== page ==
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Challenge: Parenting Resolutions

Can We Resolve to Stop the Divisiveness on Social Media and Exhibit Good Habits to Our Kids?

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This election season has established that our nation is still divided and, sadly, those divisions continue to show its head through various social media platforms. Social media can be a fun, relaxing and therapeutic place to engage on, but as parents, we’re fully aware that the toxicity, fighting and dissonance could make it an unsafe place. What we can change, right now, is our own social conduct and start modeling behavior we’d expect from our kids. These 5 strategies will help keep us on track.

1. Confirm Your Intended Message Before Posting - A rule of thumb for participating on social media and one we should teach our kids is that whatever you decide to post or publish will stick with you for the rest of your life, so post wisely. There have been numerous people who’ve lost jobs and reputations over social media posts gone bad. Celebrities and public figures have had years of social media history dug up over past offences and have lost their careers. If you’re questioning if that joke might be in poor taste, or if an outfit is too inappropriate, or perhaps you’re vacillating over whether to repost a potentially offensive meme, when in doubt, think about ruling it out. This is an important lesson we should teach our kids.

2. Be Polite to Those You Disagree With - It’s okay to have personal opinions and beliefs and even share those with your followers, but openly criticizing someone for sharing an opposing viewpoint will ultimately do more damage than delight. It’s safe to assume that all of your followers don’t think exactly as you do, even those closest to you so, unless you’re trying to alienate part of your audience, out of respect, state your opinions as you see fit, but present it in a way that respects those around you. Take in mind, people will always be offended, even if you’re not trying to be offensive, but putting the effort into being respectful goes a long way.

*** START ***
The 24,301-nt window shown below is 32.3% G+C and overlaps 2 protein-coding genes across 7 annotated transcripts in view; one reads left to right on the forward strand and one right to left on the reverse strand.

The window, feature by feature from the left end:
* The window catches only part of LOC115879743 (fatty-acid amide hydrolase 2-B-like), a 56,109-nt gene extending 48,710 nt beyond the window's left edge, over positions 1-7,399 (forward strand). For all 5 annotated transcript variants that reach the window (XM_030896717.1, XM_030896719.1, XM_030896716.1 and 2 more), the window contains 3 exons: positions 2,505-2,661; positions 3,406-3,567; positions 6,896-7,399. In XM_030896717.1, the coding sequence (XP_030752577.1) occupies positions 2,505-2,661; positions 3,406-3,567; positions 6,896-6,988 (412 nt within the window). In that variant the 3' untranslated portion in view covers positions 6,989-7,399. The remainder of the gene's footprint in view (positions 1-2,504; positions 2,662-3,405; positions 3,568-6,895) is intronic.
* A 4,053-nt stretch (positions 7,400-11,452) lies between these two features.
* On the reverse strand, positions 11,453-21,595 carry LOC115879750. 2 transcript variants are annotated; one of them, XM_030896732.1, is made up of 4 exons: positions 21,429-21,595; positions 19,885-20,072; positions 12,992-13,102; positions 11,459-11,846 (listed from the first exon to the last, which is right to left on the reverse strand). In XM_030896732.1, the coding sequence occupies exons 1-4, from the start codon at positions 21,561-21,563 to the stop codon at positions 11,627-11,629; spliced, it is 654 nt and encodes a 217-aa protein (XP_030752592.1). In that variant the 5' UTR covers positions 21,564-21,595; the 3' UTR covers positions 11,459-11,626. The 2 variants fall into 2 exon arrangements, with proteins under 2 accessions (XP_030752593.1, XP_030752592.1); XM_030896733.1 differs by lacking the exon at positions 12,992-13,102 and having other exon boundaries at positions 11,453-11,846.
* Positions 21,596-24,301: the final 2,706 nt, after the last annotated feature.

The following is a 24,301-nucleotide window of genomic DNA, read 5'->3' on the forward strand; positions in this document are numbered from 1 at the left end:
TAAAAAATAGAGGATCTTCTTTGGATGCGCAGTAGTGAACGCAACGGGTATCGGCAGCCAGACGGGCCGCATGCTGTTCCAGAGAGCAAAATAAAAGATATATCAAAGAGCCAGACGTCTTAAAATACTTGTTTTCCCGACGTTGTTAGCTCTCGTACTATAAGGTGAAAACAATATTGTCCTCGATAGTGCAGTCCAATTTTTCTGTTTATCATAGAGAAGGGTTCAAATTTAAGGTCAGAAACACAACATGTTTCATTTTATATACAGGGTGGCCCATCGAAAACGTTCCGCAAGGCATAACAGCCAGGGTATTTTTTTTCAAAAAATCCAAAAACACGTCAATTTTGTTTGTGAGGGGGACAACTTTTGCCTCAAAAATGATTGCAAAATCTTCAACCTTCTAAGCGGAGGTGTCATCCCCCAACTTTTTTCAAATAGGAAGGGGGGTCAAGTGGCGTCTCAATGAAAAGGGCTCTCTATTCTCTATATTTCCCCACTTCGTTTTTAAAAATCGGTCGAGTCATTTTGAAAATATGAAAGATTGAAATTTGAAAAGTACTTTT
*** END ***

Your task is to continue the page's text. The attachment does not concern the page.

3. Follow Accounts That Are Healthy for You – It is perfectly okay, and recommended, to unfollow those who bring pessimism to our social media pages, whether it’s someone who is actually negative or an account that we consistently and unhealthily compare ourselves to. Some studies show that even comparing ourselves to others, especially those with negative thinking patterns, can sometimes be detrimental to our mental health. Obviously, if someone is being negative and maybe even bullying on social media, then there is no reason to continue to engage with that person, but not so obvious are those accounts that may be inspiring or motivational but still unhealthy because of how it affects our life’s outlook. We are not obligated to follow or engage with anyone who’s harmful to our mental health, and that’s the message we should impress upon our kids.

4. Cheer Up Other People’s Feed – What if we chose to be good examples on our social media platforms and emulated the types of accounts, we’d want our kids to be motivated and inspired by? What we post actually matters and if we come with the mindset that our kids are watching us and following our lead, then perhaps we’ll be careful the next time we hit “post” or “send.” Social media gives us a platform, no matter how big or small, and we have the ability to use our platforms to spread love. That sounds so cliché but it’s really a great mantra to teach our kids. We can ask ourselves, “is our post inspiring or is it offensive?” Sometimes, even posting an encouraging quote will offend someone, but our goal should never be to intentionally insult or belittle.

5. Be Polite – At some point in our social media journey we’ve encountered people who, no matter what, just want to argue with us, whether it’s in our comment section, or DM or on their own feed. We can politely disagree with them or ignore them altogether. Bantering back and forth usually ends up being a no-win situation that leads to arguing, discourse and stress. We don’t want to get into heated brawls on social media over differing opinions, nor do we want our kids. We also have the right to block or report someone we feel is harassing or bullying us, a lesson we should definitely teach our kids.

In general, social media should be used in moderation, as endless scrolling can easily take us down a rabbit hole of wasted time and fruitless mental output. Psychology Today reported that low levels of social media usage are associated with better mental health. Since most of us do participate on social media and our kids follow our lead, we must make every effort to model appropriate habits that will set them up for social media success.


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